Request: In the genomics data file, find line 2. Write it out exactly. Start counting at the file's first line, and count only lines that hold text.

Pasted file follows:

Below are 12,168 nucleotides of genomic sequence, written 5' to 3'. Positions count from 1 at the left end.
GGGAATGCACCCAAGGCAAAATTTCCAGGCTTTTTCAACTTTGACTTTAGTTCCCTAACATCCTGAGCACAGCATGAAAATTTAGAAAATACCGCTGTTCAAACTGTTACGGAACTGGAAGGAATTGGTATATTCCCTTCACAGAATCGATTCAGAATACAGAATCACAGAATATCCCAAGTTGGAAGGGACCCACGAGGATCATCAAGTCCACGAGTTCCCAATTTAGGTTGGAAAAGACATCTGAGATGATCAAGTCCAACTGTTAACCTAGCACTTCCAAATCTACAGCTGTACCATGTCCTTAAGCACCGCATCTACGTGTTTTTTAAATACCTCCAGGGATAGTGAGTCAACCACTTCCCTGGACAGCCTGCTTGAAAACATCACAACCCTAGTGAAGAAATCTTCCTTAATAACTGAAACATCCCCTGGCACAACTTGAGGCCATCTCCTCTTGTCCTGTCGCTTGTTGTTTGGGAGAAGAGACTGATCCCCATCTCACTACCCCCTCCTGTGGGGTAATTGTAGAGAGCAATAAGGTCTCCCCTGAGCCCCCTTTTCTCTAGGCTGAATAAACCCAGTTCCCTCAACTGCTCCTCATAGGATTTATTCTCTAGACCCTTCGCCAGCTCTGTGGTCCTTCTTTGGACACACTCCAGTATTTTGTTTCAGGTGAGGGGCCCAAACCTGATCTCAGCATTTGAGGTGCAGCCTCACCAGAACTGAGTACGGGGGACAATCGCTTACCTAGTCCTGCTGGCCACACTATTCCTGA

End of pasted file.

GGGAATGCACCCAAGGCAAAATTTCCAGGCTTTTTCAACTTTGACTTTAGTTCCCTAACATCCTGAGCACAGCATGAAAATTTAGAAAATACCGCTGTTCAAACTGTTACGGAACTGGAAGGAATTGGTATATTCCCTTCACAGAATCGATTCAGAATACAGAATCACAGAATATCCCAAGTTGGAAGGGACCCACGAGGATCATCAAGTCCACGAGTTCCCAATTTAGGTTGGAAAAGACATCTGAGATGATCAAGTCCAACTGTTAACCTAGCACTTCCAAATCTACAGCTGTACCATGTCCTTAAGCACCGCATCTACGTGTTTTTTAAATACCTCCAGGGATAGTGAGTCAACCACTTCCCTGGACAGCCTGCTTGAAAACATCACAACCCTAGTGAAGAAATCTTCCTTAATAACTGAAACATCCCCTGGCACAACTTGAGGCCATCTCCTCTTGTCCTGTCGCTTGTTGTTTGGGAGAAGAGACTGATCCCCATCTCACTACCCCCTCCTGTGGGGTAATTGTAGAGAGCAATAAGGTCTCCCCTGAGCCCCCTTTTCTCTAGGCTGAATAAACCCAGTTCCCTCAACTGCTCCTCATAGGATTTATTCTCTAGACCCTTCGCCAGCTCTGTGGTCCTTCTTTGGACACACTCCAGTATTTTGTTTCAGGTGAGGGGCCCAAACCTGATCTCAGCATTTGAGGTGCAGCCTCACCAGAACTGAGTACGGGGGACAATCGCTTACCTAGTCCTGCTGGCCACACTATTCCTGA